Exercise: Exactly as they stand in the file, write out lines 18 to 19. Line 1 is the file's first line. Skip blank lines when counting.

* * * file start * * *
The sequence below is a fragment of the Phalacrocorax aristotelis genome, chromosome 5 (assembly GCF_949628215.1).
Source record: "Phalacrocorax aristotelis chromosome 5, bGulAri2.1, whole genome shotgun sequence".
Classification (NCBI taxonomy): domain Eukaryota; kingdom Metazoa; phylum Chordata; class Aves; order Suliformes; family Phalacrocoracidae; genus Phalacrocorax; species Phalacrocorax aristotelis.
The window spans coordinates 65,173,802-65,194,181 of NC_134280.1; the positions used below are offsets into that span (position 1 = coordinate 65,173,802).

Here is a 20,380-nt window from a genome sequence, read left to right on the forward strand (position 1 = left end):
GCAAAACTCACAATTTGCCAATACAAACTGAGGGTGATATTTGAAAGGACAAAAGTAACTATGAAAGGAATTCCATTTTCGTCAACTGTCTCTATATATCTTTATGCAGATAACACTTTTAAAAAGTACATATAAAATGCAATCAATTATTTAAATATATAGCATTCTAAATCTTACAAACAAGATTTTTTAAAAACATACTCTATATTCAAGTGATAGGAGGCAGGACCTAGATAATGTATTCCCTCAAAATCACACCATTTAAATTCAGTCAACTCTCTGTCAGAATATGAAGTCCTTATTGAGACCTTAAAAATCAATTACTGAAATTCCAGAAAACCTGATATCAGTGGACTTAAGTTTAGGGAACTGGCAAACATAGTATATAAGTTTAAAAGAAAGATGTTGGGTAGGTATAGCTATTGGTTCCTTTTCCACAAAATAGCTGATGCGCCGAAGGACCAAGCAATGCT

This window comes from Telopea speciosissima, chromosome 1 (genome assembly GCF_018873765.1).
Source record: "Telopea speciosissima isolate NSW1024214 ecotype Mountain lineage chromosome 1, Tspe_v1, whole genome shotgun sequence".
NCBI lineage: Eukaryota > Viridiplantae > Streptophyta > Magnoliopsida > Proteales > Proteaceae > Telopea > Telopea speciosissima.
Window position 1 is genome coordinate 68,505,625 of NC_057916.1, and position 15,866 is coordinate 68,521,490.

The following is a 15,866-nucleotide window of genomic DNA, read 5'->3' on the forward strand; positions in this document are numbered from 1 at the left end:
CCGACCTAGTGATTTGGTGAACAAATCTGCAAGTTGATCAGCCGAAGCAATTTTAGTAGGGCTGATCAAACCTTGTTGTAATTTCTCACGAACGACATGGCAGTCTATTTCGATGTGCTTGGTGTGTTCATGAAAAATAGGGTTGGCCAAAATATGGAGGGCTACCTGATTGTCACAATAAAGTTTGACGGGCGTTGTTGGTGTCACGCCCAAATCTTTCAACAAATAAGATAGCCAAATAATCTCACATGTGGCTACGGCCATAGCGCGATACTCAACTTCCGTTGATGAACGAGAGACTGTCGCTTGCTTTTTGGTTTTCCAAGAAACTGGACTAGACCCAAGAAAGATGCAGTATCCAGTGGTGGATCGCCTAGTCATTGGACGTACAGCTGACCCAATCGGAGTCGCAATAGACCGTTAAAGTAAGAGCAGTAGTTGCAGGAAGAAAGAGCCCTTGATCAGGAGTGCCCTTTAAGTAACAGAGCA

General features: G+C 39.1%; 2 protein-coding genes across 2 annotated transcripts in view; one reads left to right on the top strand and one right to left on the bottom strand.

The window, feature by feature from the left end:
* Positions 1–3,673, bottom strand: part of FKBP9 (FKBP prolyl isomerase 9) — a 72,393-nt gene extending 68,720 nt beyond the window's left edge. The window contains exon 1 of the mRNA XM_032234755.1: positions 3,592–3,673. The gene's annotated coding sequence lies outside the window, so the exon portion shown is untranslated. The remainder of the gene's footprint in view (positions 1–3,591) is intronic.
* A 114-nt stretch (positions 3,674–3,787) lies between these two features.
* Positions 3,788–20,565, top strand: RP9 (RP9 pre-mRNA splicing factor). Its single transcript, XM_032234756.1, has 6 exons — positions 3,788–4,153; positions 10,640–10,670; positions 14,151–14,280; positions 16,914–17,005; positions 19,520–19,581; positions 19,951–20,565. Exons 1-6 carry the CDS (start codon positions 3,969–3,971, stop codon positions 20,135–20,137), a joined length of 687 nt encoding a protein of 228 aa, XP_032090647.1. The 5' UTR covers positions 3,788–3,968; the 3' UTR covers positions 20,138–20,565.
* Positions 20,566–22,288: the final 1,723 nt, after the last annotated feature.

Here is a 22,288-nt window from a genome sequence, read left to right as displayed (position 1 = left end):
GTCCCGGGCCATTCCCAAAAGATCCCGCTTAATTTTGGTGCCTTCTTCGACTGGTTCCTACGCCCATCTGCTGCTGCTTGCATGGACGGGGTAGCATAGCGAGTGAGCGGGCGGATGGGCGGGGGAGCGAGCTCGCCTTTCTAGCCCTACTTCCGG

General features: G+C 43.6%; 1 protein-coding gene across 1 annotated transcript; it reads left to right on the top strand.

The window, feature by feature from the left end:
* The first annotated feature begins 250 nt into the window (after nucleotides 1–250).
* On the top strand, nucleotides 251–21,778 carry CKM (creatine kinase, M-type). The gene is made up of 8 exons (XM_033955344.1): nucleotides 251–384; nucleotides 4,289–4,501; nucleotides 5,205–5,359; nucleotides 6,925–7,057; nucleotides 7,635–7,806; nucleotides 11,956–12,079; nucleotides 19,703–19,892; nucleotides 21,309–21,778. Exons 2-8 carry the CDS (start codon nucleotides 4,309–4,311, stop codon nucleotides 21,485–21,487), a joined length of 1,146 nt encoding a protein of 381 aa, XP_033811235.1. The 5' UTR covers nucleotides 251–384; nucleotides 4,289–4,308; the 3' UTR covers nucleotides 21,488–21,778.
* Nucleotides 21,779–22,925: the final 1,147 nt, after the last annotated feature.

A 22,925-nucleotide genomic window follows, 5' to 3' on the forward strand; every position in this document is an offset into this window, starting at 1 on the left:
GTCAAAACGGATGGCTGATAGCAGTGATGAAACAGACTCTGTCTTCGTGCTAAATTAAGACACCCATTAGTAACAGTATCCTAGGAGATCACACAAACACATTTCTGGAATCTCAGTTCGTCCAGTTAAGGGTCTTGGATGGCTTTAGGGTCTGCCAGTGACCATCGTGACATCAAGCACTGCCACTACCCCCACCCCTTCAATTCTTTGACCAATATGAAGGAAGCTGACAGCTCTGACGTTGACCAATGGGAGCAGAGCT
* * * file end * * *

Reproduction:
* Positions 20,566–22,288: the final 1,723 nt, after the last annotated feature.

Here is a 22,288-nt window from a genome sequence, read left to right as displayed (position 1 = left end):